A common backyard bird evolved an extra-long beak in a stunningly short period of time, researchers have found, and the reason might be the very human (and specifically very British) phenomenon of bird feeders.
Up until now, as far as any bird expert knew, great tits that lived in the UK and great tits that lived in the Netherlands were almost exactly the same. There was no reason to believe otherwise; they inhabit a fairly similar natural habitat, aren’t geographically that far apart to begin with, and look almost exactly the same. But when researchers happened to comb through the genomes of birds from each country, they discovered something pretty strange that completely undermined that assumption.
Great tits from the UK and great tits from the Netherlands, they realized, had significant differences in their DNA—specifically in the regions associated with beak morphology. Wondering why that would be, they then they looked at samples of birds from each country dating back to the 1970s and saw how the two groups grew apart, genetically, over a relatively short time. It was, indeed, all in the beaks.
The researchers could see the beaks of the British great tit lengthened from 1970 to the present. Their beaks have only grown about a millimeter or so longer in that time, mind you, but in evolutionary terms, that’s plenty.
“Our measurements of beak length go back to the 1970s—and we can see an observable increase in beak length,” says Lewis Spurgin, a researcher at the University of East Anglia, and a co-author on the resulting study, published Thursday (Oct. 19) in the journal Science, “we think [the adaptation] goes back farther than that, about 100 years back.”
Spurgin and his co-authors weren’t sure what could have caused such a “recent and rapid natural selection,” and so sought input from the entire community of bird experts at the University of Oxford’s ornithology institute. One answer came back more often than any other: It was probably all the birdfeeders.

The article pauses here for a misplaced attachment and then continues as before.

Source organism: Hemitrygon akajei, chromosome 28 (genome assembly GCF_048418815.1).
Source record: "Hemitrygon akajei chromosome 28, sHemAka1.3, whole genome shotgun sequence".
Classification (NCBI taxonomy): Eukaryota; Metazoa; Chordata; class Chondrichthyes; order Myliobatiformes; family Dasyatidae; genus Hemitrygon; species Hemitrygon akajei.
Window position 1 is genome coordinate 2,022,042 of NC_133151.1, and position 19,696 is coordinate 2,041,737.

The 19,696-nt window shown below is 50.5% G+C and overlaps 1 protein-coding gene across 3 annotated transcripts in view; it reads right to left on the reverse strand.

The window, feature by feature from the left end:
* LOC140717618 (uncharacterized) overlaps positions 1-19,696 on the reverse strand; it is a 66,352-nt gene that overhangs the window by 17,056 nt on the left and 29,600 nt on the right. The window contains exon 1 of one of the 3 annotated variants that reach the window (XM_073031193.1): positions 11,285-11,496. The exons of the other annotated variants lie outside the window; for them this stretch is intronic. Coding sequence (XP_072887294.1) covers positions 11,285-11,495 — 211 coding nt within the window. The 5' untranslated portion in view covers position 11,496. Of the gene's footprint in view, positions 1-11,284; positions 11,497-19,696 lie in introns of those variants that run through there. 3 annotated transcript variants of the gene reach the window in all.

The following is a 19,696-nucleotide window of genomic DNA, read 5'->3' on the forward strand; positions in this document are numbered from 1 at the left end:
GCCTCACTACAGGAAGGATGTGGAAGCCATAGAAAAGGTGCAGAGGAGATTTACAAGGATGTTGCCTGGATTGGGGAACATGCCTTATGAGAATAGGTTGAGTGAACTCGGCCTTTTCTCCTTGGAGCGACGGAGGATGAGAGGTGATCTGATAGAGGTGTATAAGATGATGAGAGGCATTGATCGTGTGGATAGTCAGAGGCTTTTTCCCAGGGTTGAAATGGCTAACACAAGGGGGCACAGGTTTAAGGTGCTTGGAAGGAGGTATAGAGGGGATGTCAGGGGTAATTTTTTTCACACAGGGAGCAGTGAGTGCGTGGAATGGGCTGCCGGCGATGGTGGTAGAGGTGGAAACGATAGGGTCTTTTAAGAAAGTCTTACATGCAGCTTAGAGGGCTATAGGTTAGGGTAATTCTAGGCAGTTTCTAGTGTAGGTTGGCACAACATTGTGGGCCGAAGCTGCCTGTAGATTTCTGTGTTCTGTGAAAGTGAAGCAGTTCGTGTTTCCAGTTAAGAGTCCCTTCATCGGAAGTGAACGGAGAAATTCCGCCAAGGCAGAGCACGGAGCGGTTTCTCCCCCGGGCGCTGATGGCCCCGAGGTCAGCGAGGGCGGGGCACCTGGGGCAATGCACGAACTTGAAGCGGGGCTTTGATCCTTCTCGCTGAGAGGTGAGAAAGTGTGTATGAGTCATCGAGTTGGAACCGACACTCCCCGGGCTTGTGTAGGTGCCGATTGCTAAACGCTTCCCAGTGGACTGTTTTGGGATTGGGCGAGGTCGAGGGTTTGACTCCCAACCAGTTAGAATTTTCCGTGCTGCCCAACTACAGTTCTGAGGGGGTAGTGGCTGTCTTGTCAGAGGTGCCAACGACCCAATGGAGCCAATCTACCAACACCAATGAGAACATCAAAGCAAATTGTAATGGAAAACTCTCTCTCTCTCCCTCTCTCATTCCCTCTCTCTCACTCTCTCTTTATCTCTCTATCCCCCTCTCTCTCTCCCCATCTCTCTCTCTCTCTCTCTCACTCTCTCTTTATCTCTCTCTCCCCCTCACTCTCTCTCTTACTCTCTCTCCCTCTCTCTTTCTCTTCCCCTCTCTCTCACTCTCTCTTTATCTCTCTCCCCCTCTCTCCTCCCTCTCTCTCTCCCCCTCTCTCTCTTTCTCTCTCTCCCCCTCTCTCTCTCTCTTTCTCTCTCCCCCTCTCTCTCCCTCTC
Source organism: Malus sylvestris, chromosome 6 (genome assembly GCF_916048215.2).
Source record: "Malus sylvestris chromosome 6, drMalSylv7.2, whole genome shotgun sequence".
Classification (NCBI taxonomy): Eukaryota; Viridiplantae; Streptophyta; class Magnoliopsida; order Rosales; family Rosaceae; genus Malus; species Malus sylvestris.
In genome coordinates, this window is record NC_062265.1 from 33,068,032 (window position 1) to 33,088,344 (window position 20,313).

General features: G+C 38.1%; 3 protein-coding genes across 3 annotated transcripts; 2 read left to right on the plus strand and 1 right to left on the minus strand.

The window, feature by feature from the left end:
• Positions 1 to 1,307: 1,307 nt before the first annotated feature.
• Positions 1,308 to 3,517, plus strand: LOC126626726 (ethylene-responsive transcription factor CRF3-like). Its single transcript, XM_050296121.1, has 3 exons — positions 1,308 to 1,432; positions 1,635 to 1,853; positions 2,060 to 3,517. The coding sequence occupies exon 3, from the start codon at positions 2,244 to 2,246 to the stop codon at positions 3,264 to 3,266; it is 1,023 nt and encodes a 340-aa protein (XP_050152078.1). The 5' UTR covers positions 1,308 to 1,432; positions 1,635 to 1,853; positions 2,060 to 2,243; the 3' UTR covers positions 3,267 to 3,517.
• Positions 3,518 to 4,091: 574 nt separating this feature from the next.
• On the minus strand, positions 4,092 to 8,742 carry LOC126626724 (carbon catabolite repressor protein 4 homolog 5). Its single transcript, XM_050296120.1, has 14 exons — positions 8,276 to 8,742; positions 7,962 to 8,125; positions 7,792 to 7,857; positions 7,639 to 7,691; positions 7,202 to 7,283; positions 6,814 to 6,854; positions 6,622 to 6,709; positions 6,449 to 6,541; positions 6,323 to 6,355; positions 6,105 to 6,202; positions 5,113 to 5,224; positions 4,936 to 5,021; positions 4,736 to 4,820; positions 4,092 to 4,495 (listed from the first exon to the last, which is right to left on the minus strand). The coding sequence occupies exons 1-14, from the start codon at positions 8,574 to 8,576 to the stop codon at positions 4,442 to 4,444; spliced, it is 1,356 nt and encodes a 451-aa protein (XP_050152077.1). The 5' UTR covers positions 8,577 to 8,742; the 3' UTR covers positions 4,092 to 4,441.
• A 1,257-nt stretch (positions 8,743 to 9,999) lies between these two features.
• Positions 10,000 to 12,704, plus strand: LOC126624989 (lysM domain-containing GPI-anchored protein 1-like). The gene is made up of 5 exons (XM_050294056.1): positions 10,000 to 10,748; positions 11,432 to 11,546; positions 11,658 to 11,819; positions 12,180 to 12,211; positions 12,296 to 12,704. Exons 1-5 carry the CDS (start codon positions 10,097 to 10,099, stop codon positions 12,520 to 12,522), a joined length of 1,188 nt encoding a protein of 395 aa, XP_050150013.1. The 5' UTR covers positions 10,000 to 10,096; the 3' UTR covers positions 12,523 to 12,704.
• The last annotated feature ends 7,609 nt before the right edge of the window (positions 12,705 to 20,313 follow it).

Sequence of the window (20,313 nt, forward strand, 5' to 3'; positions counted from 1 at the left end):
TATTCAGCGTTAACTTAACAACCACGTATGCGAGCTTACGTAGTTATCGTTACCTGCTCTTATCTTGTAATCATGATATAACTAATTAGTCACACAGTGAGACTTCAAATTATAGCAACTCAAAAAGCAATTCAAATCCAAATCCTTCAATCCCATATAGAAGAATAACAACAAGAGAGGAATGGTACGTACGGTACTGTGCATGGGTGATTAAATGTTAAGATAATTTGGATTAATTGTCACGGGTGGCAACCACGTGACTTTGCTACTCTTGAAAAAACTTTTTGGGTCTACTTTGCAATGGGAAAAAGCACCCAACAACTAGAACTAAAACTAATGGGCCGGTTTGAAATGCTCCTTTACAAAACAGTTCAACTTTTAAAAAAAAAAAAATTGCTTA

People in the UK spend roughly twice as much money on birdseed and birdfeeders than mainland Europeans, according to Spurgin. Brits’ unique enthusiasm for feeding birds, “started in the Victorian times, in the 19th century,” he says. Punch, a popular magazine in Victorian England, even went so far as to declare bird feeding a national pastime, according to Spurgin.
A longer beak might help a bird outcompete others for the seeds buried deep in feeders, or “it could be that they don’t drop seeds when they’re carrying them away,” Spurgin offers. Either way, getting more food is a sign of better fitness; the process of natural selection would take it from there.
In 2009, other researchers found a similar phenomenon happening among British blackcaps, a small warbler also common to British backyards, though Spurgin notes those researchers didn’t have the clear DNA evidence of evolution that his team’s paper offers. The genetic changes offer a particularly compelling example of extremely swift natural selection.
Lots of other birds have beaks specially adapted to the food they eat. One striking example is the critically endangered Hawaiian honeycreepers, whose beaks have adapted to feed from the long, tube-like flowers in the Hibiscadelphus genus. The difference, Spurgin explains, is that the honeycreepers took thousands of years to evolve those beaks; the great tit evolved its longer beak in scarcely a fraction of that time.